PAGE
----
By Zeke Miller and Matt O'Brien
The Biden administration on Tuesday quietly launched its website for Americans to request free at-home COVID-19 tests, a day before the site was scheduled to officially go online.
The website, COVIDTests.gov, now includes a link for Americans to access an order form run by the U.S. Postal Service. People can order four at-home tests per residential address, to be delivered by the Postal Service. It marks the latest step by President Joe Biden to address criticism of low inventory and long lines for testing during a nationwide surge in COVID-19 cases due to the omicron variant.
White House press secretary Jen Psaki said the website was in "beta testing" and operating at a “limited capacity” ahead of its official launch. The website will officially launch mid-morning Wednesday, Psaki said.
There were isolated reports Tuesday afternoon of issues relating to the website’s address verification tool erroneously enforcing the four-per-household cap on apartment buildings and other multi-unit dwellings, but it was not immediately clear how widespread the issue was.
At points Tuesday more than 750,000 people were accessing the website at the same time, according to public government tracking data, but it was not immediately known how many orders were placed.
She added that the administration was anticipating a “bug or two," but had IT experts from across the government working to get the site ready.
Biden announced last month that the U.S. would purchase 500 million at-home tests to launch the program and on Thursday the president announced that he was doubling the order to 1 billion tests.
But Americans shouldn’t expect a rapid turnaround on the orders and they will have to plan ahead and request the tests well before they meet federal guidelines for when to use a test.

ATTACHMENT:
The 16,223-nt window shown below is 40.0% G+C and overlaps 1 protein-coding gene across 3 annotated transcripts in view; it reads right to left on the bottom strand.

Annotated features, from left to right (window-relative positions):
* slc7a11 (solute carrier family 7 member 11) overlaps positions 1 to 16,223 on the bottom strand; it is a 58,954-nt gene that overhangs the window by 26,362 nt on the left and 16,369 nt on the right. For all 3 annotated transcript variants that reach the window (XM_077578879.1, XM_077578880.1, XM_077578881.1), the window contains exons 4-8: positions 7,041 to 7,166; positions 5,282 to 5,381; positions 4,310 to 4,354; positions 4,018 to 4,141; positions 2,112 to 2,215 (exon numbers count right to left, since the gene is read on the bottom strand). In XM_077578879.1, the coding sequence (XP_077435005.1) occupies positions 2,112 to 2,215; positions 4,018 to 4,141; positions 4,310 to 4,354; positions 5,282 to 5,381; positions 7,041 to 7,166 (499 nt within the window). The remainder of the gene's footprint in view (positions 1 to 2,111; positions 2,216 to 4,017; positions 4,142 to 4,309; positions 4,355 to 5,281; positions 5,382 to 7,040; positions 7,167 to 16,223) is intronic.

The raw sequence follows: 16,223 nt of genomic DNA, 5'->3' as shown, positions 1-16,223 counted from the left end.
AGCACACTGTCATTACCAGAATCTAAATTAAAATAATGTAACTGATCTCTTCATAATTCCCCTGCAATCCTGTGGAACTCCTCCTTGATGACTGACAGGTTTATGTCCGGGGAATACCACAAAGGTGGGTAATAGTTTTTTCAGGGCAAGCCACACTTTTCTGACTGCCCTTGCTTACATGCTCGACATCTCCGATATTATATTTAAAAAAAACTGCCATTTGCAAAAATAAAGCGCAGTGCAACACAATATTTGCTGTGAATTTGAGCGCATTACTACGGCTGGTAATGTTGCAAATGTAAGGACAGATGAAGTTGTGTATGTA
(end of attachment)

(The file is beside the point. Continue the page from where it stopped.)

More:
The White House said “tests will typically ship within 7- 12 days of ordering” through USPS, which reports shipping times of 1-3 days for its first-class package service in the continental United States.
Officials emphasized that the federal website is just one way for people to procure COVID-19 tests, and shortages of at-home test kits have shown signs of easing as more supply has hit the market.
Since Saturday, private insurance companies have been required to cover the cost of at-home rapid tests, allowing Americans to be reimbursed for tests they purchase at pharmacies and online retailers. That covers up to eight tests per month.
The technical bugs that embarrassed President Barack Obama’s administration with the 2013 rollout of the HealthCare.gov website should not be a problem for the COVID-19 test kit website in part because it is so much simpler, said Alex Howard, director of the Digital Democracy Project, an open government watchdog group. Howard said the new website is also simpler than the Vaccines.gov website – for finding nearby vaccine clinics and pharmacies – that was already successfully launched by the Biden administration last year.
Howard said the task of requesting someone’s address is a straightforward one, especially when compared with the Obama-era health insurance website that involved shopping for different health plans and authenticating a secure transaction. The challenge of hosting a website application under high demand is also a “solved problem” in the private sector, he said.
“My expectation is the U.S. Digital Service and any vendors they work with will be able to pull this off,” he said. “It’s the least hard part of this.”
Two tech companies that frequently work with the federal government – Microsoft and Accenture – on Tuesday referred questions about the website to the Postal Service. Amazon, a major cloud provider for U.S. agencies, didn’t respond to requests for comment.
Howard said the trickiest part of the project is not the website but the physical distribution of kits.
“I don’t recall the last time the federal government sent something like this to everyone that wasn’t a tax document,” he said.
Likely challenges include multiple people ordering from the same apartment building address, or how to handle people who try to game the system and order extra.
“I would like my fellow Americans to be a more trustworthy lot,” said Howard, but given other debates over COVID-19 protocols and response, “that’s not going to fly very well.”